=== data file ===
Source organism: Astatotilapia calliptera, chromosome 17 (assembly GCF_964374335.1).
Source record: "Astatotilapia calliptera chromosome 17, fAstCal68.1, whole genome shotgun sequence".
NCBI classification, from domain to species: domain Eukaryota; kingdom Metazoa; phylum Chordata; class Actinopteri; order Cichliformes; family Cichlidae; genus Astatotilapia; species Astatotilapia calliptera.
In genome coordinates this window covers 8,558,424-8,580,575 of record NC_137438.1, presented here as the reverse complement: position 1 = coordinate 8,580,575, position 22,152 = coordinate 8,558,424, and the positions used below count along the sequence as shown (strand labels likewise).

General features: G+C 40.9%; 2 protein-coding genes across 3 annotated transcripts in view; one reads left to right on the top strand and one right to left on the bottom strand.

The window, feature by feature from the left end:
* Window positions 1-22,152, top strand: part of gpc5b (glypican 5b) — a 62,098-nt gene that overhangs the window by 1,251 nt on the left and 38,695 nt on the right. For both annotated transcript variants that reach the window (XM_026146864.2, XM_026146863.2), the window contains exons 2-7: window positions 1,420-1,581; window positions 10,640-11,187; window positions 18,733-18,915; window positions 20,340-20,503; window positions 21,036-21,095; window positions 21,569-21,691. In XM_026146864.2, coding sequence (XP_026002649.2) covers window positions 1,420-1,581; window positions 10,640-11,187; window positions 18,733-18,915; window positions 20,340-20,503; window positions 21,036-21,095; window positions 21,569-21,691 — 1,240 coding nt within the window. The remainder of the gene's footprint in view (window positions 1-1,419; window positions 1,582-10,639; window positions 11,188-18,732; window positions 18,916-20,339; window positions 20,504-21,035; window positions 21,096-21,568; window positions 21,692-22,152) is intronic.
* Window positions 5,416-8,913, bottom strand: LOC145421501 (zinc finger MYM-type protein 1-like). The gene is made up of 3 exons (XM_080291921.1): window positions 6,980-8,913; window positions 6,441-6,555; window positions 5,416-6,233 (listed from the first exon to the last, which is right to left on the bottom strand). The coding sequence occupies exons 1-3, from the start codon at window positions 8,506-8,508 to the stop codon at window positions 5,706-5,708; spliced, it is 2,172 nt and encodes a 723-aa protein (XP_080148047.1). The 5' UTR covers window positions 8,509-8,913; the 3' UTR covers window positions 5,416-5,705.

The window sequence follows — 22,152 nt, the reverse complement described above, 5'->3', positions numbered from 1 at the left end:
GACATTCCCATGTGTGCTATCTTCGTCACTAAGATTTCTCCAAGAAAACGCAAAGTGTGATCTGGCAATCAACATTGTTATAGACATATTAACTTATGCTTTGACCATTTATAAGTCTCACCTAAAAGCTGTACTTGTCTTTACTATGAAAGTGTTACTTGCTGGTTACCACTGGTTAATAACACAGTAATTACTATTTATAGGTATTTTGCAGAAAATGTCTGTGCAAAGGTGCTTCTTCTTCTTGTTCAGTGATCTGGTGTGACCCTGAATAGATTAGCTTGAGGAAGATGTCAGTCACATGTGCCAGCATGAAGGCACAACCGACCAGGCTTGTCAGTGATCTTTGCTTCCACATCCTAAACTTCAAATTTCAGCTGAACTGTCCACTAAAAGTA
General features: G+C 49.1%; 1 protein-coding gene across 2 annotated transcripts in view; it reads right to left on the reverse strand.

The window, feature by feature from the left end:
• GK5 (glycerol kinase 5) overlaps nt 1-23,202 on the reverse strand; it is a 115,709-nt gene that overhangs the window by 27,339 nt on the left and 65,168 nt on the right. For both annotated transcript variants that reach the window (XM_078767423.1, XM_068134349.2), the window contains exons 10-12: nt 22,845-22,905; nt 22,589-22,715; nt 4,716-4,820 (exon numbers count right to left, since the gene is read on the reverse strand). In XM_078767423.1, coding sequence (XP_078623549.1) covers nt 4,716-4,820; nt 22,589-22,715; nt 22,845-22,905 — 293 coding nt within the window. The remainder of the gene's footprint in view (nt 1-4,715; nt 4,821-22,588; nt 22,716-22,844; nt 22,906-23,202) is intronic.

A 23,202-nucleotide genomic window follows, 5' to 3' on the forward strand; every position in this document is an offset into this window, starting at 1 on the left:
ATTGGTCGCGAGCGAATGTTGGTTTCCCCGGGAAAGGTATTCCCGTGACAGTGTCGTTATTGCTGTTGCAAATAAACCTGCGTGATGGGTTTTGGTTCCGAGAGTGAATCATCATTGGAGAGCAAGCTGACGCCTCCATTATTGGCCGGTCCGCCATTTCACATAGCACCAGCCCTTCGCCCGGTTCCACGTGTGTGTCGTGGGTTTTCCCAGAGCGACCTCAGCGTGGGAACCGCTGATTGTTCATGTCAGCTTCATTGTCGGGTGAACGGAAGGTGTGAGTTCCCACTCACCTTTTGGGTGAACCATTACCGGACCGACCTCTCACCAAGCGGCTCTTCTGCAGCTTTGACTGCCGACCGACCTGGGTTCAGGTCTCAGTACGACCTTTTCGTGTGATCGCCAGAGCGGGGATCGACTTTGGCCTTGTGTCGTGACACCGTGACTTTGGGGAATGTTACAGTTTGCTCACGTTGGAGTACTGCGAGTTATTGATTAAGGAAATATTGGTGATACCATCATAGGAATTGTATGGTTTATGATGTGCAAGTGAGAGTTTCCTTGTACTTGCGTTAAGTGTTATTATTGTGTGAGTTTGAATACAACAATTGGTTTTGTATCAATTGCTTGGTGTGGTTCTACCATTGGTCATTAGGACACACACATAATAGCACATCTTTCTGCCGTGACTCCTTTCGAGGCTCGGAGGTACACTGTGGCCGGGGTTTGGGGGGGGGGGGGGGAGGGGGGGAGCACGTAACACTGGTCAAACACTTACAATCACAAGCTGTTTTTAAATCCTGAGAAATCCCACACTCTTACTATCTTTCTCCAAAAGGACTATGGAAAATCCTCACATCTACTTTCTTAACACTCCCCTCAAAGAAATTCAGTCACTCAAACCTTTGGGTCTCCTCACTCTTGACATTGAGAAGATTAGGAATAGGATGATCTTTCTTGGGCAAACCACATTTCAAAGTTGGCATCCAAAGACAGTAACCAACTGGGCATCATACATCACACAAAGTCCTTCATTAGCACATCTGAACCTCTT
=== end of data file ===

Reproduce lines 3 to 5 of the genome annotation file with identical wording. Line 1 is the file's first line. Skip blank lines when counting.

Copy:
NCBI classification, from domain to species: domain Eukaryota; kingdom Metazoa; phylum Chordata; class Actinopteri; order Cichliformes; family Cichlidae; genus Astatotilapia; species Astatotilapia calliptera.
In genome coordinates this window covers 8,558,424-8,580,575 of record NC_137438.1, presented here as the reverse complement: position 1 = coordinate 8,580,575, position 22,152 = coordinate 8,558,424, and the positions used below count along the sequence as shown (strand labels likewise).

General features: G+C 40.9%; 2 protein-coding genes across 3 annotated transcripts in view; one reads left to right on the top strand and one right to left on the bottom strand.